More anti-government demonstrators in Iran are given the death penalty

More Anti-Government Demonstrators In Iran Are Given The Death Penalty
đź“· Public execution in Iran. (Image: Iran International)

Due to the ongoing anti-government protests in Iran, four people have received death sentences for “enmity against God.”

According to the judiciary’s Mizan news agency, Revolutionary Courts in Tehran said that one of the anonymous “rioters” struck and killed a policeman with his vehicle. It was claimed that the second had a knife and a revolver, while the third halted traffic and incited “fear.” Late on Tuesday, Mizan announced that the fourth had been found guilty of a knife attack.

Human rights advocates have criticized the five execution sentences since Sunday, claiming they were the outcome of biased trials.

According to Mahmood Amiry-Moghaddam, director of Iran Human Rights in Norway, “Protesters don’t have access to counsel during the interrogation phase, they are subjected to physical and mental torture to make false confessions, and they are sentenced based on the confessions.”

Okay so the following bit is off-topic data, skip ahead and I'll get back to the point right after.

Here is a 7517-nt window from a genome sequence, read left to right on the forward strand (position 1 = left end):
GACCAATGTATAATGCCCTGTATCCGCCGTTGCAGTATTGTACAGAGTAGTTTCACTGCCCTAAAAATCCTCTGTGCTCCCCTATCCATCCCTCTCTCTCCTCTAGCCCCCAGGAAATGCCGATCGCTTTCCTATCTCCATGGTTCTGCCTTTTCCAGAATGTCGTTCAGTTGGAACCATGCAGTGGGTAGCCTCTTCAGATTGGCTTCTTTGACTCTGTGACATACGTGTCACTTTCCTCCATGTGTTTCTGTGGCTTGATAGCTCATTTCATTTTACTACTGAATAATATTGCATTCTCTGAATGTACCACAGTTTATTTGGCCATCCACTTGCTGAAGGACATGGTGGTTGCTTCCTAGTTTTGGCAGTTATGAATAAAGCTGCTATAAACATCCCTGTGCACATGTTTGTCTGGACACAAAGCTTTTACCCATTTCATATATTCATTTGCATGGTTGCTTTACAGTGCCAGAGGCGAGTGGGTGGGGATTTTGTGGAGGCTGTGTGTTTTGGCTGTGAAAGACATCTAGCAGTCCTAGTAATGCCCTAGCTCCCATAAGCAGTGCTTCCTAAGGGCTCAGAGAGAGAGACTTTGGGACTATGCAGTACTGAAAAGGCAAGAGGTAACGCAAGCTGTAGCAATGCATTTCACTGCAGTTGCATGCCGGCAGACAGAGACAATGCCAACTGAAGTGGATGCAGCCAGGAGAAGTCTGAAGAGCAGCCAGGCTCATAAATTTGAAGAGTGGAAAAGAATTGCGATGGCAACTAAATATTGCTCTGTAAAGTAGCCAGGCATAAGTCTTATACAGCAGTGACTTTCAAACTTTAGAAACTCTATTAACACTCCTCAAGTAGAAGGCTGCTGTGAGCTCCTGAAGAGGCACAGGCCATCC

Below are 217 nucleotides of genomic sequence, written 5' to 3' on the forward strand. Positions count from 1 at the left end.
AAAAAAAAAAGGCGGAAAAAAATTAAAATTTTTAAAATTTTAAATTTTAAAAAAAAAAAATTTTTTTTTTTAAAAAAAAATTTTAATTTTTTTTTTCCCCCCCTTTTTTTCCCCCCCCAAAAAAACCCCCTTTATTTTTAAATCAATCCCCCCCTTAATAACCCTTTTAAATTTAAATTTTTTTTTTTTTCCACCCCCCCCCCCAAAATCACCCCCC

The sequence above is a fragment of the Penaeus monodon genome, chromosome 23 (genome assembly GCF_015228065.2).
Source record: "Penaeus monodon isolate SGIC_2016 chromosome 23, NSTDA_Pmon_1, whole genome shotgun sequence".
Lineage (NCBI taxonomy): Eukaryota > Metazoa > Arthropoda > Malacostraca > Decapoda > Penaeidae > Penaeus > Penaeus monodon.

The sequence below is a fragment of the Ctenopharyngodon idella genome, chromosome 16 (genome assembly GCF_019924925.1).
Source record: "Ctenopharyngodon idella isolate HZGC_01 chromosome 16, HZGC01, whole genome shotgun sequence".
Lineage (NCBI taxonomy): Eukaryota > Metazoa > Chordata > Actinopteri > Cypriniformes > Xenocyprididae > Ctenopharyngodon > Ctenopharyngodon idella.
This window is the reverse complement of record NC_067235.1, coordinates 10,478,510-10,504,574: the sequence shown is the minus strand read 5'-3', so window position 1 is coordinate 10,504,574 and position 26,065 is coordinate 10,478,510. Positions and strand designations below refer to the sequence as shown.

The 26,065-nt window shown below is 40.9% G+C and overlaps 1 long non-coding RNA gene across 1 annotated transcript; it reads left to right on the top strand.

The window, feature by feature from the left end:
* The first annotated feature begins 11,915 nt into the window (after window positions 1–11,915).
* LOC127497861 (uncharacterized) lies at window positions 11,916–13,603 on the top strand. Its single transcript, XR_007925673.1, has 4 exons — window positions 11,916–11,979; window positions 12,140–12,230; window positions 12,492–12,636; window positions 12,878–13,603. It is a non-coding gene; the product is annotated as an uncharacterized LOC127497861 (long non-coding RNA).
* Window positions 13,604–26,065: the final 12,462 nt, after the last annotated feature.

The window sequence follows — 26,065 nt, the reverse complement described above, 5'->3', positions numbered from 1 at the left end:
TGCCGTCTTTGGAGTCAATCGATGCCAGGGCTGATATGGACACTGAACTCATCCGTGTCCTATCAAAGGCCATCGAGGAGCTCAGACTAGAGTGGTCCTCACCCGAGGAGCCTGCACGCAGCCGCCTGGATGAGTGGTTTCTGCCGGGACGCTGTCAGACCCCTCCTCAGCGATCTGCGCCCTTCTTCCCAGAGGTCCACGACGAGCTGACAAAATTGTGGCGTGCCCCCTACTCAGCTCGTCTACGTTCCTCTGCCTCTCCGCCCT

The court withheld the identities of the five people who had been given the death penalty, but according to Amnesty International, information about their charges had led rights advocates to assume they were Mohammad Ghobadlou, Manouchehr Mehman Navaz, Mahan Sedarat Madani, Mohammad Boroughani, and Sahand Nourmohammad-Zadeh.

They were among at least 21 people arrested on security-related charges, including “enmity against God” and “corruption on Earth,” which are capital offences under Iran’s Sharia-based legal system.

According to the Human Rights Activists News Agency (HRANA), which is also headquartered outside of Iran, at least 348 protesters have been killed and 15,900 others have been detained in a crackdown by security forces on what Iran’s government have described as foreign-backed “riots.”

Following the death in custody of Mahsa Amini, a 22-year-old woman who had been arrested by morality police for allegedly violating the strict hijab laws, protests against Iran’s religious establishment erupted two months ago.

The protests are said to have multiplied to 140 cities and towns and grown into the Islamic Republic’s biggest threat in over a decade.

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